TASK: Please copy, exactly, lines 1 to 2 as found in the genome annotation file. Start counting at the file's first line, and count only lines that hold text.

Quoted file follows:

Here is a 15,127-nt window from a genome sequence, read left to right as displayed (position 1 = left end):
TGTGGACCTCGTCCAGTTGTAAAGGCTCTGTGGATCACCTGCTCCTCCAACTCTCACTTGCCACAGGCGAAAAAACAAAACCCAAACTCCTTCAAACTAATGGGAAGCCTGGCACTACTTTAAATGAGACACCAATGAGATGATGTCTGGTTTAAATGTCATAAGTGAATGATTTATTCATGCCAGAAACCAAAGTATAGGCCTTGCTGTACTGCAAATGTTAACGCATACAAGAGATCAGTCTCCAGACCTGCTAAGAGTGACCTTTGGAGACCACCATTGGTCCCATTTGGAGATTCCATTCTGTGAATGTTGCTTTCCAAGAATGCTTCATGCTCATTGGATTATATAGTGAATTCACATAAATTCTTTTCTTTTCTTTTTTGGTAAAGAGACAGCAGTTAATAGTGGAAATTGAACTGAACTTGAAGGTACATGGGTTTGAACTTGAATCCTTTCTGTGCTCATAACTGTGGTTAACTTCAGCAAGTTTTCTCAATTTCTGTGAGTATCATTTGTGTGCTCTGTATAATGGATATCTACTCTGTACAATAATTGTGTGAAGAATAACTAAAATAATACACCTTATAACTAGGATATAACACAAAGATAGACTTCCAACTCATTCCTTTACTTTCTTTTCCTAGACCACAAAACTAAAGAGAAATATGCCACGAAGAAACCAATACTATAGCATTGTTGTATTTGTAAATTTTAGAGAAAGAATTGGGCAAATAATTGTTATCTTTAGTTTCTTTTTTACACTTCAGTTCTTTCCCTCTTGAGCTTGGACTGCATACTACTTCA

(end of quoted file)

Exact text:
Here is a 15,127-nt window from a genome sequence, read left to right as displayed (position 1 = left end):
TGTGGACCTCGTCCAGTTGTAAAGGCTCTGTGGATCACCTGCTCCTCCAACTCTCACTTGCCACAGGCGAAAAAACAAAACCCAAACTCCTTCAAACTAATGGGAAGCCTGGCACTACTTTAAATGAGACACCAATGAGATGATGTCTGGTTTAAATGTCATAAGTGAATGATTTATTCATGCCAGAAACCAAAGTATAGGCCTTGCTGTACTGCAAATGTTAACGCATACAAGAGATCAGTCTCCAGACCTGCTAAGAGTGACCTTTGGAGACCACCATTGGTCCCATTTGGAGATTCCATTCTGTGAATGTTGCTTTCCAAGAATGCTTCATGCTCATTGGATTATATAGTGAATTCACATAAATTCTTTTCTTTTCTTTTTTGGTAAAGAGACAGCAGTTAATAGTGGAAATTGAACTGAACTTGAAGGTACATGGGTTTGAACTTGAATCCTTTCTGTGCTCATAACTGTGGTTAACTTCAGCAAGTTTTCTCAATTTCTGTGAGTATCATTTGTGTGCTCTGTATAATGGATATCTACTCTGTACAATAATTGTGTGAAGAATAACTAAAATAATACACCTTATAACTAGGATATAACACAAAGATAGACTTCCAACTCATTCCTTTACTTTCTTTTCCTAGACCACAAAACTAAAGAGAAATATGCCACGAAGAAACCAATACTATAGCATTGTTGTATTTGTAAATTTTAGAGAAAGAATTGGGCAAATAATTGTTATCTTTAGTTTCTTTTTTACACTTCAGTTCTTTCCCTCTTGAGCTTGGACTGCATACTACTTCA